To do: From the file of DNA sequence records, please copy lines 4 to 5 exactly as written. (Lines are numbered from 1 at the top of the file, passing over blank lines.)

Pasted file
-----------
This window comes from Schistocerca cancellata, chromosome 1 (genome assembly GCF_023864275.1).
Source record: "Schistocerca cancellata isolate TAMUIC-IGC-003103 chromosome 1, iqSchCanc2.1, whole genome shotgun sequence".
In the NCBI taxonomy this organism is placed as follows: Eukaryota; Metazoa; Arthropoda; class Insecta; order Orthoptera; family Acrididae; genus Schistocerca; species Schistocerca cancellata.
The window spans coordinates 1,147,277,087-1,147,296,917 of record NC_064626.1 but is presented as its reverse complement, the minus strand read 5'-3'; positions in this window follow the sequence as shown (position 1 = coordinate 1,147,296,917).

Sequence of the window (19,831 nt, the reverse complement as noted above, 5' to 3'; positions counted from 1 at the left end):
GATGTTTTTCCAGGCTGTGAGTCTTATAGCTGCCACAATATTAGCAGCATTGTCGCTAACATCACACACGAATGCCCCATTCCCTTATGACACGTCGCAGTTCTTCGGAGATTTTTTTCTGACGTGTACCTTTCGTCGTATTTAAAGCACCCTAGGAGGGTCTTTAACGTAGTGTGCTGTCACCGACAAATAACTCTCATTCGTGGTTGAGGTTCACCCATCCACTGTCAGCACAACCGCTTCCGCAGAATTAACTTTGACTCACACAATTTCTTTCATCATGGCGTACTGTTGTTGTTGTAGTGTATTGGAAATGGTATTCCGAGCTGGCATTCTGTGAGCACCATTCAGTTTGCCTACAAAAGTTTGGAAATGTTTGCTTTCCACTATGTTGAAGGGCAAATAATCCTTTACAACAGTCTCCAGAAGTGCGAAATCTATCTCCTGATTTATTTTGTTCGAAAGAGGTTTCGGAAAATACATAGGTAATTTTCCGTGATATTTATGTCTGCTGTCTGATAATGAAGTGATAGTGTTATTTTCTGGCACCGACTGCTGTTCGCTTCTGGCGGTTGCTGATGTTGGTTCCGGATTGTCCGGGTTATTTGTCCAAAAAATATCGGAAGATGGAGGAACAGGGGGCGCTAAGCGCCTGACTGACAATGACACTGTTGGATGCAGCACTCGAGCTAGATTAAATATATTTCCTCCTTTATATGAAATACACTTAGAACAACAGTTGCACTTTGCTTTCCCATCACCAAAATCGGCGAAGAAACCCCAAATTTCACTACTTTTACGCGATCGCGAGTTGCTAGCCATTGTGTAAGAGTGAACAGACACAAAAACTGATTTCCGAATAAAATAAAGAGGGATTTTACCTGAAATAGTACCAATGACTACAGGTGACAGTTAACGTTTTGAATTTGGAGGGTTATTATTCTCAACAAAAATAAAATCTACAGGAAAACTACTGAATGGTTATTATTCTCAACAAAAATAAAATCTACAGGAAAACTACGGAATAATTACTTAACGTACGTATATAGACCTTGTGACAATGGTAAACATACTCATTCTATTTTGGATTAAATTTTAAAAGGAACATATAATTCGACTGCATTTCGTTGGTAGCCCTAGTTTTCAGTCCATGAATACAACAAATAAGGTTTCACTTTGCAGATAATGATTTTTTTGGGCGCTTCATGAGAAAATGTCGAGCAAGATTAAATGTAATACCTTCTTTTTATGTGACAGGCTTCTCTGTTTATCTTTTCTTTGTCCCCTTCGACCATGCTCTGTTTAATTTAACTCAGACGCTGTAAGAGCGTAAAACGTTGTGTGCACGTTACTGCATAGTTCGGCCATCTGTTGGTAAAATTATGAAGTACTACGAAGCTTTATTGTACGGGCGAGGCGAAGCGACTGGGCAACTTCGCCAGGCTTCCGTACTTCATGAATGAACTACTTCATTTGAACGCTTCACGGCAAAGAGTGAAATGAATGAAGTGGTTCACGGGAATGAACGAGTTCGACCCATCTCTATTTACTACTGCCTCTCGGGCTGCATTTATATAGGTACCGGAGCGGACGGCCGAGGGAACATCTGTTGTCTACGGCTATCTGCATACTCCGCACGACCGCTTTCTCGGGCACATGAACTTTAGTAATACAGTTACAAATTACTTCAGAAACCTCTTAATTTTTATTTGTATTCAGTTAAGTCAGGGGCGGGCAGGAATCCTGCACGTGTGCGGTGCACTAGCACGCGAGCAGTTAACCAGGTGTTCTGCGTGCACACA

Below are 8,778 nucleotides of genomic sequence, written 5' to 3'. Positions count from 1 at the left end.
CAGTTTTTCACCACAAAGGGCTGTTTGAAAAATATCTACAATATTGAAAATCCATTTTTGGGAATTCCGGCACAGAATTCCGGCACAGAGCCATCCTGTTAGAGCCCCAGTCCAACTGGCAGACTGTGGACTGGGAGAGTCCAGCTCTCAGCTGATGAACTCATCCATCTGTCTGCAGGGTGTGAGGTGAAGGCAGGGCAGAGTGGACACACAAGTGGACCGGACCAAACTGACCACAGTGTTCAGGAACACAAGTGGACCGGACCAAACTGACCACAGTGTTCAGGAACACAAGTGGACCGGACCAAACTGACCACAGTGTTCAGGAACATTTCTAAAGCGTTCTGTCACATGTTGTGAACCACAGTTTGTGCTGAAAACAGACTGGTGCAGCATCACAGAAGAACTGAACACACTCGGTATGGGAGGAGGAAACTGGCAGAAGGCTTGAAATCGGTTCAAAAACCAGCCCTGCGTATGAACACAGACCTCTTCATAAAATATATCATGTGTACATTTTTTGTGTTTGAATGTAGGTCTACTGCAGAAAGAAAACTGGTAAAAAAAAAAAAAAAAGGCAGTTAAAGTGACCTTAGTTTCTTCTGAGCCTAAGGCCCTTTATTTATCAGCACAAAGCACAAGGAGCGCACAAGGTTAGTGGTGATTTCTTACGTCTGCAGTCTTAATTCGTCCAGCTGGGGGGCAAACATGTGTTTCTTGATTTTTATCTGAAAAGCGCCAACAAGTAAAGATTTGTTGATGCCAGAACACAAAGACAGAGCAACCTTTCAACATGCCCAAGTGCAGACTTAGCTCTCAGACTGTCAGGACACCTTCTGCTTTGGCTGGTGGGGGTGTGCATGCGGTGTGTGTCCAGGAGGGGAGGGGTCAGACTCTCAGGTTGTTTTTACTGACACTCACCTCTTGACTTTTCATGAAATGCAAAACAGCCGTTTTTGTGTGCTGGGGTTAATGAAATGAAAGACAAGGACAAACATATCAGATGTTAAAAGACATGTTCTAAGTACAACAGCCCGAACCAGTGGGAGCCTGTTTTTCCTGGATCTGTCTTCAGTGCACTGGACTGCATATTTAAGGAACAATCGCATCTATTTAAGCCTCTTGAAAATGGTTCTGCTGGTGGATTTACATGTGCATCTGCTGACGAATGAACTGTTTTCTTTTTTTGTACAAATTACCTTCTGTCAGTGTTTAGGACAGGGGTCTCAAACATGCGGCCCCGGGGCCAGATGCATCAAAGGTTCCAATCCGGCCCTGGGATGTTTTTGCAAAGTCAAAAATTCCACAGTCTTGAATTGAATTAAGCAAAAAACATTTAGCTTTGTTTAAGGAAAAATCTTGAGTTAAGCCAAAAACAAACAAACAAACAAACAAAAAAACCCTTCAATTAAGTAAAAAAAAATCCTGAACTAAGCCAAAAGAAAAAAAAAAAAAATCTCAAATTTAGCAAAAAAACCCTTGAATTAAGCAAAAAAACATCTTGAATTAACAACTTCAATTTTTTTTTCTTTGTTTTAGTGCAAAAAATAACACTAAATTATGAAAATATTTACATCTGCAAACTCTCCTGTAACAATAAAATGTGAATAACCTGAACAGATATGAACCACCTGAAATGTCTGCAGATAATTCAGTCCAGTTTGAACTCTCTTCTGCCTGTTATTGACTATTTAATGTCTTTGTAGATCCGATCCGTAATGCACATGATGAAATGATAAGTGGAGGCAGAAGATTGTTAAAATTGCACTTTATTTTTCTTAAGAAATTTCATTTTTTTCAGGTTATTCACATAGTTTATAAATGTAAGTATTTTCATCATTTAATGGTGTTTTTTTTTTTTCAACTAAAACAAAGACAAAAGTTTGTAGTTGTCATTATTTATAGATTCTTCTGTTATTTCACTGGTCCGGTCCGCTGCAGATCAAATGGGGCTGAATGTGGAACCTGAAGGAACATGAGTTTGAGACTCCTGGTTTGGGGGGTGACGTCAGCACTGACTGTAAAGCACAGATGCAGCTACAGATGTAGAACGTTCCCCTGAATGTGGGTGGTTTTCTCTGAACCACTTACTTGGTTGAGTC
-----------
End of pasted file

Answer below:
The window spans coordinates 1,147,277,087-1,147,296,917 of record NC_064626.1 but is presented as its reverse complement, the minus strand read 5'-3'; positions in this window follow the sequence as shown (position 1 = coordinate 1,147,296,917).

Sequence of the window (19,831 nt, the reverse complement as noted above, 5' to 3'; positions counted from 1 at the left end):